Diplomatic secrecy and imperialist crimes

30 November 2010

The release by WikiLeaks of the first of some quarter of a million classified US embassy cables from around the world has provoked expressions of outrage and demands for retribution from Washington and its allies.

US Attorney General Eric Holder reiterated on Monday that the Justice Department, aided by military intelligence, is conducting an “active, ongoing, criminal investigation,” presumably aimed at WikiLeaks and its founder Julian Assange.

Both Democratic and Republican politicians joined in the denunciations and threats. Some went so far as to call for prosecution for treason and execution of Army Private First Class Bradley Manning, charged with leaking to WikiLeaks the so-called “Collateral Murder” video depicting the 2007 massacre of Iraqi civilians by a US helicopter gunship.

Manning has been named as a “person of interest” in the subsequent leaks, which have included WikiLeaks’ posting last July of some 92,000 battlefield reports from Afghanistan documenting the killing over 20,000 Afghan civilians, and another 400,000 documents on Iraq in October, exposing thousands of unreported killings of civilians as well as the use and cover-up of torture.

Congressman Peter King (Republican, NY) called for WikiLeaks to be designated as a “Foreign Terrorist Organization,” a ruling that presumably would make its members subject to assassination by US intelligence or military death squads.

One of the more curious denunciations of WikiLeaks came from Senator Joseph Lieberman, the chairman of the Senate Homeland Security Committee, who called the latest leak “an offense against our democracy and the principle of transparency,” because the organization had acted to “short circuit” the “democratic process” by deciding to make public documents that the government had deemed secret.

A similar position was put forward by a French minister speaking on behalf of the Élysée Palace. “We are very supportive of the American administration in its efforts to avoid what not only damages countries’ authority and the quality of their services, but also endangers men and women who worked at the service of a country,” said the spokesman, François Baroin. “I always thought that a transparent society was a totalitarian society.”

This perverse attempt to equate state secrecy with freedom and democracy—and exposure of secrets to the public as antidemocratic and totalitarian—speaks volumes about the fraudulent character of “democracy” in the US and the rest of the capitalist world as well as the rabidly reactionary character of the attacks on WikiLeaks.

Delivering the main response to the posting of the new documents by WikiLeaks was Secretary of State Hillary Clinton, who also called for those responsible to be punished.

Clinton insisted that, while there have been past instances in which “official conduct was made public in the name of exposing wrongdoing, this is not one of those cases.” The leaked cables, she claimed, merely showed “that American diplomats are doing work we expect them to do” and “should make every one of us proud.”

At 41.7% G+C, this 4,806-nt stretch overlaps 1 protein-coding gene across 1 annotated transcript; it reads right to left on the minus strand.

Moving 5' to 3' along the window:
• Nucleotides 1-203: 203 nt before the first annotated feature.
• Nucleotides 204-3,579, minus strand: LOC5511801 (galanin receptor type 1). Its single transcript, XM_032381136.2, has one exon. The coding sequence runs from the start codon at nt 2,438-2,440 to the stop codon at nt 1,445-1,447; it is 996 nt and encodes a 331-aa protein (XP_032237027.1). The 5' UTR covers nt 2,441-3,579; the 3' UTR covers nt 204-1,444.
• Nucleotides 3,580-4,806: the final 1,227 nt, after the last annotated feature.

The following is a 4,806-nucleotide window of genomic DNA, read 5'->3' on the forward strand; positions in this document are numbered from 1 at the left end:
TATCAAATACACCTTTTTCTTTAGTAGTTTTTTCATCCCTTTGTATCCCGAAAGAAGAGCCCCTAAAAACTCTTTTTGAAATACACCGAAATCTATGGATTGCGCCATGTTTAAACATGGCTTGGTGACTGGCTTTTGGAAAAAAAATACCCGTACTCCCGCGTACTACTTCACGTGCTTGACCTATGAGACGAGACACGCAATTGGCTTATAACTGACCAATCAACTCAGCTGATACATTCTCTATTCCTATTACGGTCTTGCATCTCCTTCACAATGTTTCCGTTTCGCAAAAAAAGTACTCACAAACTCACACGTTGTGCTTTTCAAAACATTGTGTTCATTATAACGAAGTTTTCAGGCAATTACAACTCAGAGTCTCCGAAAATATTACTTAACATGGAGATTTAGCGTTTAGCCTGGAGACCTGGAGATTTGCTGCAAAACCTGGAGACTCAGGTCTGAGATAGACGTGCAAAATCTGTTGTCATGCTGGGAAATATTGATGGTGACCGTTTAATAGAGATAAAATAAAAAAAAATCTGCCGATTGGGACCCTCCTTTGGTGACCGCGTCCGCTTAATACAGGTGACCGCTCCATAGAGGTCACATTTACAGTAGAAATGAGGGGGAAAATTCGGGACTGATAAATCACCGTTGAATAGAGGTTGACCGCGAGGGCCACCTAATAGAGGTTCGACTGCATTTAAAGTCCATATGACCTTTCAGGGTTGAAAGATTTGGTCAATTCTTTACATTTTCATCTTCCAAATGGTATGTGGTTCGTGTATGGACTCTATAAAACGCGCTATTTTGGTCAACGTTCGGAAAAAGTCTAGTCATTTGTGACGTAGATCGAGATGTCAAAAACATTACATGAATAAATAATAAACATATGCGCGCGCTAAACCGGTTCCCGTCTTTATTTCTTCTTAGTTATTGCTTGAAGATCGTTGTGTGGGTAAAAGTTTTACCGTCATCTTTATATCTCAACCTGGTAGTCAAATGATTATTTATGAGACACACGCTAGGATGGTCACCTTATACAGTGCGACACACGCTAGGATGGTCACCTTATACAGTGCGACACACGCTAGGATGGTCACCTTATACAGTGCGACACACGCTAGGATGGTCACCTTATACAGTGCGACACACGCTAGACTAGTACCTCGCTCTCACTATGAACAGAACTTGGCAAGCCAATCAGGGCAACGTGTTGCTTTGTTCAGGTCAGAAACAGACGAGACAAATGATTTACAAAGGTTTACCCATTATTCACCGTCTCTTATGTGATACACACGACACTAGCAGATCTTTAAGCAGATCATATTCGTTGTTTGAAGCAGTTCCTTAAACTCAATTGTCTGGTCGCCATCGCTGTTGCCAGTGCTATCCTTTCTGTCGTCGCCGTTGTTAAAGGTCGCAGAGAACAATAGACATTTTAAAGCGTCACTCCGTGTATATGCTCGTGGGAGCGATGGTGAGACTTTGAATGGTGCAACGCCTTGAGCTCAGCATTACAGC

Clearly, Clinton is banking on no one reading the cables and on a pliant media suppressing much of their content. Among the exposures that have come out so far are:

This comes from the posting of a small fraction of the documents to be released by WikiLeaks over the coming months. If US officials are demanding that the organization and its leaders be prosecuted—or worse—it is not because the exposure of the secret cables is disrupting “efforts to work with other countries to solve shared problems,” as Secretary Clinton claimed Monday. It is because they lay bare crimes that have been carried out by the US government which have real victims, from the murdered Yemeni civilians to the imprisoned, tortured and assassinated workers and peasants of Honduras.

It is in the interests of working people in the United States and all over the world that these secrets be laid bare.

In the media’s coverage of the WikiLeaks, its massive exposure of classified material is almost invariably described as “unprecedented.” In reality, there is one historical precedent. It accompanied the conquest of state power by the Russian working class in October 1917.

One of the first acts of the new workers’ government was to publish the secret treaties and diplomatic documents that had fallen into its hands. These treaties laid bare the predatory war aims of Britain, France and Tsarist Russia in World War I, which included the redrawing of national boundaries and re-division of the colonial world. In exposing them, Russia’s new revolutionary workers’ government sought to advance its program of an immediate armistice to end the slaughter.

Leon Trotsky, then People’s Commissar for Foreign Affairs, explained the principles underlying the exposure of these state secrets. “Secret diplomacy,” he wrote, “is a necessary tool for a propertied minority, which is compelled to deceive the majority in order to subject it to its interests. Imperialism, with its dark plans of conquest and its robber alliances and deals, developed the system of secret diplomacy to the highest level. The struggle against imperialism, which is exhausting and destroying the peoples of Europe, is at the same time a struggle against capitalist diplomacy, which has cause enough to fear the light of day.”

Ninety-three years later, these words stand the test of time. Underlying the outraged denunciations of the Obama administration and the Republicans over WikiLeaks’ undermining of US “national security” is the anger of a ruling financial aristocracy that must pursue its own predatory and reactionary interests in secret because they are opposed to the needs and aspirations of working people in the US and around the world.

Bill Van Auken